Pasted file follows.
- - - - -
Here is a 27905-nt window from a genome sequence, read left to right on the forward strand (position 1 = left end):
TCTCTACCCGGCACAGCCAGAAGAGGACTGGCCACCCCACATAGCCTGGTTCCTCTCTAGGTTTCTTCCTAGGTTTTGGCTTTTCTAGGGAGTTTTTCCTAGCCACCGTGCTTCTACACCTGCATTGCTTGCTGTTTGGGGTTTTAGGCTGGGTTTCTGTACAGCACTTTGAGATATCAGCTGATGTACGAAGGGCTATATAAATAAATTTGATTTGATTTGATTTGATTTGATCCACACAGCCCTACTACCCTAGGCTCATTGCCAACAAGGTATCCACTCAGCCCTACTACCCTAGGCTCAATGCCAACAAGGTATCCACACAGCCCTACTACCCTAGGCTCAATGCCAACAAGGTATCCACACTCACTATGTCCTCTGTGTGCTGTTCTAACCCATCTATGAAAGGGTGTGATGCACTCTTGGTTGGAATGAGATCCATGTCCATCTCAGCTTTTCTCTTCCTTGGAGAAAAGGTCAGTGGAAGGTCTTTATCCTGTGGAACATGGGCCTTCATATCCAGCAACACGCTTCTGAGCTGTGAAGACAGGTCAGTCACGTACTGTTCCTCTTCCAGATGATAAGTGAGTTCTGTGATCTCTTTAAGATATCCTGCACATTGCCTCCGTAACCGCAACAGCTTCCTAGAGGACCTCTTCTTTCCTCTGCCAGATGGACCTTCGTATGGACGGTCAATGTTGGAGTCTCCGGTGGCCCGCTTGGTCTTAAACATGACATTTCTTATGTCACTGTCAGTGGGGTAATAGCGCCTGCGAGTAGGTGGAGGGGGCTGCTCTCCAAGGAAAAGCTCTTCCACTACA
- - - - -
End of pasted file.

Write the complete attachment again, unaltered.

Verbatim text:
Here is a 27905-nt window from a genome sequence, read left to right on the forward strand (position 1 = left end):
TCTCTACCCGGCACAGCCAGAAGAGGACTGGCCACCCCACATAGCCTGGTTCCTCTCTAGGTTTCTTCCTAGGTTTTGGCTTTTCTAGGGAGTTTTTCCTAGCCACCGTGCTTCTACACCTGCATTGCTTGCTGTTTGGGGTTTTAGGCTGGGTTTCTGTACAGCACTTTGAGATATCAGCTGATGTACGAAGGGCTATATAAATAAATTTGATTTGATTTGATTTGATTTGATCCACACAGCCCTACTACCCTAGGCTCATTGCCAACAAGGTATCCACTCAGCCCTACTACCCTAGGCTCAATGCCAACAAGGTATCCACACAGCCCTACTACCCTAGGCTCAATGCCAACAAGGTATCCACACTCACTATGTCCTCTGTGTGCTGTTCTAACCCATCTATGAAAGGGTGTGATGCACTCTTGGTTGGAATGAGATCCATGTCCATCTCAGCTTTTCTCTTCCTTGGAGAAAAGGTCAGTGGAAGGTCTTTATCCTGTGGAACATGGGCCTTCATATCCAGCAACACGCTTCTGAGCTGTGAAGACAGGTCAGTCACGTACTGTTCCTCTTCCAGATGATAAGTGAGTTCTGTGATCTCTTTAAGATATCCTGCACATTGCCTCCGTAACCGCAACAGCTTCCTAGAGGACCTCTTCTTTCCTCTGCCAGATGGACCTTCGTATGGACGGTCAATGTTGGAGTCTCCGGTGGCCCGCTTGGTCTTAAACATGACATTTCTTATGTCACTGTCAGTGGGGTAATAGCGCCTGCGAGTAGGTGGAGGGGGCTGCTCTCCAAGGAAAAGCTCTTCCACTACA